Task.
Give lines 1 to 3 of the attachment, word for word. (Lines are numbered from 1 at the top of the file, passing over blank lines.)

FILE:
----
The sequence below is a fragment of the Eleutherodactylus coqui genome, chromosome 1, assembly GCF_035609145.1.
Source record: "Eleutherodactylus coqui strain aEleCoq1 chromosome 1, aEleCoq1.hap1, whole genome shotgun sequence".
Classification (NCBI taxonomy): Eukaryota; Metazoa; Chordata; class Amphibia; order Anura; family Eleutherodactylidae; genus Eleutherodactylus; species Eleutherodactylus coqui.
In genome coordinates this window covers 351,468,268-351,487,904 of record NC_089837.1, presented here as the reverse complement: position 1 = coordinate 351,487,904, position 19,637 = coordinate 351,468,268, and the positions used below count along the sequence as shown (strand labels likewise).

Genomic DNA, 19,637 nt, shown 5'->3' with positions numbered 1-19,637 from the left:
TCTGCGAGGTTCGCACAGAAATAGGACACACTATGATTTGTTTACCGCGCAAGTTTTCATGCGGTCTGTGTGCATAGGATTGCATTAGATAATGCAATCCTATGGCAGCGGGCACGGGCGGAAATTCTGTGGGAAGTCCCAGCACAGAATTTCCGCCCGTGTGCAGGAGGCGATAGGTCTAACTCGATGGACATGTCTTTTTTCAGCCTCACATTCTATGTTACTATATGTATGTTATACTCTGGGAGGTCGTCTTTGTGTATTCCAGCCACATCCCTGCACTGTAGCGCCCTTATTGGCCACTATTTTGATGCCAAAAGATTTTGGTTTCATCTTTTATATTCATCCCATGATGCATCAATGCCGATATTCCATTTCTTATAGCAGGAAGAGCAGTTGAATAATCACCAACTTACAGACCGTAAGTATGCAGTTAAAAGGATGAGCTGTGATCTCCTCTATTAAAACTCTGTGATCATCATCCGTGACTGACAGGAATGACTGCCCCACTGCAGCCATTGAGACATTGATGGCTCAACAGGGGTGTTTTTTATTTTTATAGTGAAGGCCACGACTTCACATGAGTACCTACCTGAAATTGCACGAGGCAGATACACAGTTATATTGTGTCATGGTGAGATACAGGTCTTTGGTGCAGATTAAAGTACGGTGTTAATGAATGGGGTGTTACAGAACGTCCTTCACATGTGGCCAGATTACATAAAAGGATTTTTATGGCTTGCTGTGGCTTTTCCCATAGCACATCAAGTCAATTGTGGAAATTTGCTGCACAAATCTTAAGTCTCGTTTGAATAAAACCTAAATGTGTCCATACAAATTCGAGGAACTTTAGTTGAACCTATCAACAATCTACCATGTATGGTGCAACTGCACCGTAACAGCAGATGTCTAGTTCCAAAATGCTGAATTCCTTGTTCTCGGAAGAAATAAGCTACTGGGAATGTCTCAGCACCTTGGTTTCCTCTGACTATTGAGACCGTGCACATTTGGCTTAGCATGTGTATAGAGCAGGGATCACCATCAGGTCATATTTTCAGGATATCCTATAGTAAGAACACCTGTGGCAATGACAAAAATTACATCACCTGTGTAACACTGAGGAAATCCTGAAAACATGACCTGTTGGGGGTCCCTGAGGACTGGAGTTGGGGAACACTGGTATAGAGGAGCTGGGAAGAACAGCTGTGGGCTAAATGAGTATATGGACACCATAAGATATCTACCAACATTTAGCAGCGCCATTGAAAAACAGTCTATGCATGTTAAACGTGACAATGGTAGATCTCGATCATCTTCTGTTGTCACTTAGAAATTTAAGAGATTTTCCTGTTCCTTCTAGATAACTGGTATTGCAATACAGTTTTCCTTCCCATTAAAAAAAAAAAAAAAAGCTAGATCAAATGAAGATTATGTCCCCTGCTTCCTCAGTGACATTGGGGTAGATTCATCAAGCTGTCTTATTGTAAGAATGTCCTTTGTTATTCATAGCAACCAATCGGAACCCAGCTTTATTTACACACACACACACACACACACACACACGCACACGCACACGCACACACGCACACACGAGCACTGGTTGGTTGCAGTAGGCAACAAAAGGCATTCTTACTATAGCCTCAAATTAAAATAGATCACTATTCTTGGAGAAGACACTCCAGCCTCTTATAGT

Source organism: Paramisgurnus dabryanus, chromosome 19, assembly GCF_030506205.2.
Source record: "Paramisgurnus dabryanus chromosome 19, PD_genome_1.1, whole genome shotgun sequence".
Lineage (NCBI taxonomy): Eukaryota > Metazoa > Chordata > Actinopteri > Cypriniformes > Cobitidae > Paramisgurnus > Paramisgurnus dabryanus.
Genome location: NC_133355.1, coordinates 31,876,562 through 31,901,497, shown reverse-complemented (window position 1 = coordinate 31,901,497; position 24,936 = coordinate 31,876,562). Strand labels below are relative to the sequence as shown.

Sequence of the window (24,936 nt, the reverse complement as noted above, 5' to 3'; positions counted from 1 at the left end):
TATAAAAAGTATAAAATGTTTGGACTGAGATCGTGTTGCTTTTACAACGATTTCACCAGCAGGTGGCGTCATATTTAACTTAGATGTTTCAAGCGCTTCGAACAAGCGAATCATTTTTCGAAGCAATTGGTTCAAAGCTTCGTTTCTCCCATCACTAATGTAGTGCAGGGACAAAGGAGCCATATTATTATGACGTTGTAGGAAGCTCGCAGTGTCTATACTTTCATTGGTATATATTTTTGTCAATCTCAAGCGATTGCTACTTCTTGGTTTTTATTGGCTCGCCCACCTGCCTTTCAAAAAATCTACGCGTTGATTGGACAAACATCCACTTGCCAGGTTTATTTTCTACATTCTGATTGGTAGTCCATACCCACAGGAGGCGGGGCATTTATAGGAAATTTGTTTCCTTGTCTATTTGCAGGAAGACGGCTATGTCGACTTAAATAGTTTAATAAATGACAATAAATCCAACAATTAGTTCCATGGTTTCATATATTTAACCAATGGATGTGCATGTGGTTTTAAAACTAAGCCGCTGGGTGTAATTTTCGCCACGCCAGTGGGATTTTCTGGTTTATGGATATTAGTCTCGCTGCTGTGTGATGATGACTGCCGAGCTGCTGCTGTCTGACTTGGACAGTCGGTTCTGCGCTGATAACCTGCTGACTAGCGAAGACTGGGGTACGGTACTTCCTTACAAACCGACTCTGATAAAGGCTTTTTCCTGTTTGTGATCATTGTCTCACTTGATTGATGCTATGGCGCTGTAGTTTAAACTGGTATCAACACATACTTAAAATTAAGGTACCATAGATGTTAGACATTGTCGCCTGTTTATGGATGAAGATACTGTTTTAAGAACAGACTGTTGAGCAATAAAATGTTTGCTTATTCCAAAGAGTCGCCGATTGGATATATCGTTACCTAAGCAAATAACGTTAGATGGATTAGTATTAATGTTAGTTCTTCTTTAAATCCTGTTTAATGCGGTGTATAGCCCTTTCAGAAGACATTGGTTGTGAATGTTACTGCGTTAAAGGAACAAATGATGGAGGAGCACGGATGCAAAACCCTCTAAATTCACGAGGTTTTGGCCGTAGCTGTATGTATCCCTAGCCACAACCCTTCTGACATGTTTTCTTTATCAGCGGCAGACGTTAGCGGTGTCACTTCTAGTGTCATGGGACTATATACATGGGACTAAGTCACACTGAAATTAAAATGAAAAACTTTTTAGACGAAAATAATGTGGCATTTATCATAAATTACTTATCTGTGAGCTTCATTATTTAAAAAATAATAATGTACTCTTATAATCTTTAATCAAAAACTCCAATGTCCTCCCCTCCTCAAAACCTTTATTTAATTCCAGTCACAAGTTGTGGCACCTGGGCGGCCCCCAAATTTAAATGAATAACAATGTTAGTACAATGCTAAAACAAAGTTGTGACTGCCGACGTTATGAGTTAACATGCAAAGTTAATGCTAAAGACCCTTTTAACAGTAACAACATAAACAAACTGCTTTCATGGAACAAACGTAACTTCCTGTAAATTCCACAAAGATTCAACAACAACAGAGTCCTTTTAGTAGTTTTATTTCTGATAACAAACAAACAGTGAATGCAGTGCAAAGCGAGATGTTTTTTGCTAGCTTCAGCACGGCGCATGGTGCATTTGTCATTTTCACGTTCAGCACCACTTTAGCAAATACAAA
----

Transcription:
The sequence below is a fragment of the Eleutherodactylus coqui genome, chromosome 1, assembly GCF_035609145.1.
Source record: "Eleutherodactylus coqui strain aEleCoq1 chromosome 1, aEleCoq1.hap1, whole genome shotgun sequence".
Classification (NCBI taxonomy): Eukaryota; Metazoa; Chordata; class Amphibia; order Anura; family Eleutherodactylidae; genus Eleutherodactylus; species Eleutherodactylus coqui.